Devak Nanua (BSE, MSE) entered the world at Michigan Medicine and credits the life-saving leukemia treatment his mother received there while pregnant with him as part of the foundation for his desire to pursue Medical School.
Nanua, whose parents emigrated from India, described the excitement with which his father and mother arrived in Ann Arbor and their joy in planning to start a family. However, they would encounter serious challenges to fulfilling their dreams along the way.
“My mom was, unfortunately, diagnosed with leukemia in her late 20s,” Nanua said. “For a 27-year-old to be given that moment of facing her own mortality, it had to be so hard for her, especially having just come to this country.”
During his time as a student at U-M, Nanua was able to learn about his mother’s medical journey through the research notes and firsthand accounts of physicians and medical personnel who had provided her care two decades ago.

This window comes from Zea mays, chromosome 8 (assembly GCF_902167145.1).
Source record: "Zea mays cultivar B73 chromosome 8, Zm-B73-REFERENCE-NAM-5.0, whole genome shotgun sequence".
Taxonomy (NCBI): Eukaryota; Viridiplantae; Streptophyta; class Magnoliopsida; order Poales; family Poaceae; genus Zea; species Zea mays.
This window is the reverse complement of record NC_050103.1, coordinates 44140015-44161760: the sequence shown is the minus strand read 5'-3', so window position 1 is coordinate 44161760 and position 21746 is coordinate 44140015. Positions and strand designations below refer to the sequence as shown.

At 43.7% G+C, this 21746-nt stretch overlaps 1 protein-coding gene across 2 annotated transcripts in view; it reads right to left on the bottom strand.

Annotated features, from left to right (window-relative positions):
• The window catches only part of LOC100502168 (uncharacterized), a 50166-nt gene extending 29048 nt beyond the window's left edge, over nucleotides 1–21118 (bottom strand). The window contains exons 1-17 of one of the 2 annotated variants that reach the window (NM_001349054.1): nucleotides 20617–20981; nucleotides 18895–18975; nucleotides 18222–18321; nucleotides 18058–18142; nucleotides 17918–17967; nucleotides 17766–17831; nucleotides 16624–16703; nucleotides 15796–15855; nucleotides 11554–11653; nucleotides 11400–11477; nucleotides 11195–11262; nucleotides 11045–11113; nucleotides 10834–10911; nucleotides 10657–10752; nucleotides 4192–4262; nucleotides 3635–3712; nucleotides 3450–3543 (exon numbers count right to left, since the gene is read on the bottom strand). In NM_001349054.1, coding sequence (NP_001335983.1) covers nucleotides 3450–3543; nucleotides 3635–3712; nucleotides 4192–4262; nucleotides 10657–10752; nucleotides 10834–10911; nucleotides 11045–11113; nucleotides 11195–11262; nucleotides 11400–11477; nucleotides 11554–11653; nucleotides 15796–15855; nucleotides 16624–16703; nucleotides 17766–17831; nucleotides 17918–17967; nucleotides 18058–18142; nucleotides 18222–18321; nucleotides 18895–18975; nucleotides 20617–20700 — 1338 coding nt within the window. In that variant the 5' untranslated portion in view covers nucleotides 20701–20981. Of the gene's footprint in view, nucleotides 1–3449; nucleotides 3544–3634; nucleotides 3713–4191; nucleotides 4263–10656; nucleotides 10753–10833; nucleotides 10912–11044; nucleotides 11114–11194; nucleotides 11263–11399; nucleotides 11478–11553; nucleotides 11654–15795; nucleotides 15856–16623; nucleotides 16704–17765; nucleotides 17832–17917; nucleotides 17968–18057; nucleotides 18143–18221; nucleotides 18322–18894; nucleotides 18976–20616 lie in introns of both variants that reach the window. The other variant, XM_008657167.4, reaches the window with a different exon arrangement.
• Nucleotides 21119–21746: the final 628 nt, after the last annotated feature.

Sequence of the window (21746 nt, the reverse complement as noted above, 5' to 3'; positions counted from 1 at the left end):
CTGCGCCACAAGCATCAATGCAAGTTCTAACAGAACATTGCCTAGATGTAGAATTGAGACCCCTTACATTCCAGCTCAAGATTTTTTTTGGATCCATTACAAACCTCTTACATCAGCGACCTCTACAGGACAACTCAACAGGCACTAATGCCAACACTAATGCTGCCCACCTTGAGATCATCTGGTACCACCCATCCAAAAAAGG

“She was given two options,” Nanua noted. “If she did start the traditional drug treatment at that time, it would have meant aborting me. It was a challenging decision. My parents had said that the best news they received that week was that they were expecting a child. My mom knew that her fertility would be limited down the road once starting treatment. Having newly immigrated, it was especially daunting to be facing this and having to make such decisions. At Michigan Medicine, she had a great team of physicians and oncologists. I read the story of my parents and how I came into the world. Everyone here worked with her and supported her. The only curative modality was for my mother to have a bone marrow transplant from my younger aunt, who was only a teen at the time living in India.”
Nanua’s mother successfully had the bone marrow transplant, and eventually recovered. “She was able to have me without complications,” Nanua said. “My mom got a second lease on life.”